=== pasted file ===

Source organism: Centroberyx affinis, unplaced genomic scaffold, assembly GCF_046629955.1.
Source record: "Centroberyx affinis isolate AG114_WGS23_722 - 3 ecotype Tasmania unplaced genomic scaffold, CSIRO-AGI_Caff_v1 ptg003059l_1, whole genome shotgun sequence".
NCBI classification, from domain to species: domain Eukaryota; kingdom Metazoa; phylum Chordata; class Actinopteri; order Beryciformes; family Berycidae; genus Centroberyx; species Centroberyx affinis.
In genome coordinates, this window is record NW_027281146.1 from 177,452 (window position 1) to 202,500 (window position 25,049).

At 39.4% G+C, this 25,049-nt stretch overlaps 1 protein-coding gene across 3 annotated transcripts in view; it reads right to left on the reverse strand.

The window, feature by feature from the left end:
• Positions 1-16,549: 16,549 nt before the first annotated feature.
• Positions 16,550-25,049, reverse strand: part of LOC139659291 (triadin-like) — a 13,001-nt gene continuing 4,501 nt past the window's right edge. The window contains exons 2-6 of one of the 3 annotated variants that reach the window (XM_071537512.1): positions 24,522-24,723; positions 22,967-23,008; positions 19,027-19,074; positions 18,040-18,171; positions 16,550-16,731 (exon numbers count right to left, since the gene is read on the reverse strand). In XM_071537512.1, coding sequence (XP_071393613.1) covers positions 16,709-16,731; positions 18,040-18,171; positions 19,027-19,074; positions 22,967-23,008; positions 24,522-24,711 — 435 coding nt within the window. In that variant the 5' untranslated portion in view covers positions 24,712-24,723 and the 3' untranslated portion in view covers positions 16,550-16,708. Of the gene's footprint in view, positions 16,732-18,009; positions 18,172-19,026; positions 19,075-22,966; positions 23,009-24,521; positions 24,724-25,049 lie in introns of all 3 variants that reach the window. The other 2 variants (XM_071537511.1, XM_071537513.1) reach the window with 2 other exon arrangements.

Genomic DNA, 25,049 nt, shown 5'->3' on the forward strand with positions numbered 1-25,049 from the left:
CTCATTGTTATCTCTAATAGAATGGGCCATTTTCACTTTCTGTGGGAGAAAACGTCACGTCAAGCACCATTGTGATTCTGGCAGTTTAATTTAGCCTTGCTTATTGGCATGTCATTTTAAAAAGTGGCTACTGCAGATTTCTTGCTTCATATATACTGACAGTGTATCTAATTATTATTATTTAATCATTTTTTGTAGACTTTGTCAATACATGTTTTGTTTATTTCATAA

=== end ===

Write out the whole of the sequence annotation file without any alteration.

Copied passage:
Source organism: Centroberyx affinis, unplaced genomic scaffold, assembly GCF_046629955.1.
Source record: "Centroberyx affinis isolate AG114_WGS23_722 - 3 ecotype Tasmania unplaced genomic scaffold, CSIRO-AGI_Caff_v1 ptg003059l_1, whole genome shotgun sequence".
NCBI classification, from domain to species: domain Eukaryota; kingdom Metazoa; phylum Chordata; class Actinopteri; order Beryciformes; family Berycidae; genus Centroberyx; species Centroberyx affinis.
In genome coordinates, this window is record NW_027281146.1 from 177,452 (window position 1) to 202,500 (window position 25,049).

At 39.4% G+C, this 25,049-nt stretch overlaps 1 protein-coding gene across 3 annotated transcripts in view; it reads right to left on the reverse strand.

The window, feature by feature from the left end:
• Positions 1-16,549: 16,549 nt before the first annotated feature.
• Positions 16,550-25,049, reverse strand: part of LOC139659291 (triadin-like) — a 13,001-nt gene continuing 4,501 nt past the window's right edge. The window contains exons 2-6 of one of the 3 annotated variants that reach the window (XM_071537512.1): positions 24,522-24,723; positions 22,967-23,008; positions 19,027-19,074; positions 18,040-18,171; positions 16,550-16,731 (exon numbers count right to left, since the gene is read on the reverse strand). In XM_071537512.1, coding sequence (XP_071393613.1) covers positions 16,709-16,731; positions 18,040-18,171; positions 19,027-19,074; positions 22,967-23,008; positions 24,522-24,711 — 435 coding nt within the window. In that variant the 5' untranslated portion in view covers positions 24,712-24,723 and the 3' untranslated portion in view covers positions 16,550-16,708. Of the gene's footprint in view, positions 16,732-18,009; positions 18,172-19,026; positions 19,075-22,966; positions 23,009-24,521; positions 24,724-25,049 lie in introns of all 3 variants that reach the window. The other 2 variants (XM_071537511.1, XM_071537513.1) reach the window with 2 other exon arrangements.

Genomic DNA, 25,049 nt, shown 5'->3' on the forward strand with positions numbered 1-25,049 from the left:
CTCATTGTTATCTCTAATAGAATGGGCCATTTTCACTTTCTGTGGGAGAAAACGTCACGTCAAGCACCATTGTGATTCTGGCAGTTTAATTTAGCCTTGCTTATTGGCATGTCATTTTAAAAAGTGGCTACTGCAGATTTCTTGCTTCATATATACTGACAGTGTATCTAATTATTATTATTTAATCATTTTTTGTAGACTTTGTCAATACATGTTTTGTTTATTTCATAA